Goldhagen's book became an instant best-seller, but it also attracted widespread criticism from Holocaust scholars. Browning felt compelled to add a special “afterword” in his 1998 edition to respond to Goldhagen's numerous direct challenges. Yehuda Bauer, the former director of the International Institute for Holocaust Research at Yad Vashem and a pre-eminent Holocaust historian, devoted substantial space, two chapters out of eleven, in his Rethinking the Holocaust on the current state of Holocaust historiography.21 In his presentation, he does not provide the usual synopsis of the main schools of Holocaust literature. Instead, he analyzes some of the more prominent Holocaust interpretations of the last two decades. The works of Zygmunt Bauman, Jeffrey Herf, Goetz Aly, Daniel Goldhagen, John Weiss, and Saul Friedländer are carefully scrutinized.
In each case—other than with Friedländer, whose considerable contributions are not germane to this specific topic—Bauer assesses the strengths and weaknesses of their arguments and provides some salient conclusions of his own. Thus, Bauman's and Herf's stress on the rate and type of modernization experienced in Germany, and Aly's argument that the “Final Solution” was the result of the Nazi middle management's Malthusian obsessions with effecting a favorable population shift in accordance with the priorities of “Lebensraum,” are all carefully stated and then challenged with specifics that obviate the stated theses. The main deficiency of all three, Bauer contends, is that the ideological influences are undervalued. In his judgment, “all those who want to divorce the Holocaust from anti-Semitism arrive at a dead end.”22 And, again, “we have to see that the motivation was not bureaucratic but ideological.”23
So, having disposed of the more recent proponents of the various situational arguments in one chapter, Bauer spends the next one dealing with the internal variances within the ideational school. Although he prefers an ideational perspective and credits Goldhagen with a timely redressing of a previous imbalance that had favored the situational models, Bauer is no supporter of the Goldhagen thesis. In fact, aside from some kind words in support of Goldhagen, Bauer's analysis of Hitler's Willing Executioners amounts to a dissection. Goldhagen's central thesis, to Bauer, is a simplistic, monocausal, and erroneous treatment of a complex historical issue. Indeed, Bauer contends, the John Weiss book “provides a much more cogent answer to the problem of anti-Semitism in Germany and Austria.”24 Bauer juxtaposes the Weiss and Goldhagen treatments of anti-Semitism to illustrate the flaws in the Goldhagen position. Bauer also (p.24) rejects Goldhagen's assertion of a unique form of German anti-Semitism in light of the existence of similar outbreaks of murderous anti-Semitism in other European regions, including Romania, Ukraine, and the Baltic, where the mass murder of the Jews was frequently initiated and conducted by local, non-German, perpetrators.25 Still further, Bauer argues, even when he had a good opportunity to make his case, Goldhagen undermined his own argument by using the wrong examples. In Bauer's words: “did not Goldhagen promise to present us with proof that ordinary Germans, and not the Nazi S.S. elite, were willing executioners? He took the wrong examples and flunked his own test.”26 Yet, despite all of these criticisms, Bauer remains well entrenched in what might be described as a modified version of the ideational school; and Browning has meanwhile moved closer to a moderated situational viewpoint that recognizes a greater degree of ideological influence than he had originally accepted in his Ordinary Men.27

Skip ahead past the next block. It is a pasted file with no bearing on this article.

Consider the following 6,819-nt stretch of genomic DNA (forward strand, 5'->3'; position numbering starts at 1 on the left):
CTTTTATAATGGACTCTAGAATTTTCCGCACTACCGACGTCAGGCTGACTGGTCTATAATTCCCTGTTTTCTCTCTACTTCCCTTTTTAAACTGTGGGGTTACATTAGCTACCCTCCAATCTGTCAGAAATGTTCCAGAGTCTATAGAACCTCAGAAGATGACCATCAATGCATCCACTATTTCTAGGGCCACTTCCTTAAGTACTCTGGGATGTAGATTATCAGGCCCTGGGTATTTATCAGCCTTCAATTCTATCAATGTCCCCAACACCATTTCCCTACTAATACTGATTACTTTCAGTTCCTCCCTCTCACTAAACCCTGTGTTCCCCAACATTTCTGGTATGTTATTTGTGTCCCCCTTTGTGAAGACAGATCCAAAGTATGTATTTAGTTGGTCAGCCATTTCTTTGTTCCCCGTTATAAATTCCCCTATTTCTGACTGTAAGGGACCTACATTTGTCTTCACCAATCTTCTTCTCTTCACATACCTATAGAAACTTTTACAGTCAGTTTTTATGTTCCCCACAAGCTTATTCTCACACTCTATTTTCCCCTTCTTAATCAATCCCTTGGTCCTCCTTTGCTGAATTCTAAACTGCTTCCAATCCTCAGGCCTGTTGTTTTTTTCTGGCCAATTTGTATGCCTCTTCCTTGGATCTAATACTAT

The third, and perhaps oldest, school of interpretation of perpetrator behavior relies on psychological perspectives and investigations conducted as early as the late 1940s, which continued through the 1960s and 1970s. It is within this category that we find the often cited works of Theodor Adorno, S. E. Asch, Philip Zimbardo, and Stanley Milgram, which Christopher Browning individually examines and finds of limited value to explain the behavior of his police reservists.28 Richard Rhodes, in his treatment of the killing squads that were especially selected for their extermination assignments—clearly, one would have to assume, not ordinary people—goes beyond the earlier psychological studies to rely on the more recent research of criminologist Lonnie Athens on the development of the violent criminal personality. Apparently, the “violent socialization” process of any individual passes through four distinct stages from “brutalization” to “belligerence,” “violent performance,” and, finally, “virulency.”29 Thus it can be inferred, as Rhodes seems to do, that even ordinary men could be conditioned—by a combination of ideational indoctrination and experiential, trauma-inducing training sessions—to pass through these stages of transformation. The process was not limited to individuals who already had predispositions toward violence; it applied as well to ordinary men who served in various organized German services, such as the police and military units studied by David Goldhagen and Omer Bartov respectively.30